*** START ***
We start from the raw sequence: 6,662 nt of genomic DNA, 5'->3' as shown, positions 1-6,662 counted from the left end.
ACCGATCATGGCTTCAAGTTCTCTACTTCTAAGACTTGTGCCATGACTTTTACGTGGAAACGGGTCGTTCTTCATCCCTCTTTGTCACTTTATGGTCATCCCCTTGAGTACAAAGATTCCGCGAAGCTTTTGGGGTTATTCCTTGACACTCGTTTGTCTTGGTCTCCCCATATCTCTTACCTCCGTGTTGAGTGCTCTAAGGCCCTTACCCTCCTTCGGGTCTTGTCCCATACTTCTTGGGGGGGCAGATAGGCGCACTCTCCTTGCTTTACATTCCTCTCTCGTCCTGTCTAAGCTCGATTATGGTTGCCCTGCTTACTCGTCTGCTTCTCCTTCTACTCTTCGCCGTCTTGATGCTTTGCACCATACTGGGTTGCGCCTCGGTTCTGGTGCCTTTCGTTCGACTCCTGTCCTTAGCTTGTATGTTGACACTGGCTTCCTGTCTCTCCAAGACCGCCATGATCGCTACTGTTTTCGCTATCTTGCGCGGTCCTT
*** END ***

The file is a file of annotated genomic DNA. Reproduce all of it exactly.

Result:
We start from the raw sequence: 6,662 nt of genomic DNA, 5'->3' as shown, positions 1-6,662 counted from the left end.
ACCGATCATGGCTTCAAGTTCTCTACTTCTAAGACTTGTGCCATGACTTTTACGTGGAAACGGGTCGTTCTTCATCCCTCTTTGTCACTTTATGGTCATCCCCTTGAGTACAAAGATTCCGCGAAGCTTTTGGGGTTATTCCTTGACACTCGTTTGTCTTGGTCTCCCCATATCTCTTACCTCCGTGTTGAGTGCTCTAAGGCCCTTACCCTCCTTCGGGTCTTGTCCCATACTTCTTGGGGGGGCAGATAGGCGCACTCTCCTTGCTTTACATTCCTCTCTCGTCCTGTCTAAGCTCGATTATGGTTGCCCTGCTTACTCGTCTGCTTCTCCTTCTACTCTTCGCCGTCTTGATGCTTTGCACCATACTGGGTTGCGCCTCGGTTCTGGTGCCTTTCGTTCGACTCCTGTCCTTAGCTTGTATGTTGACACTGGCTTCCTGTCTCTCCAAGACCGCCATGATCGCTACTGTTTTCGCTATCTTGCGCGGTCCTT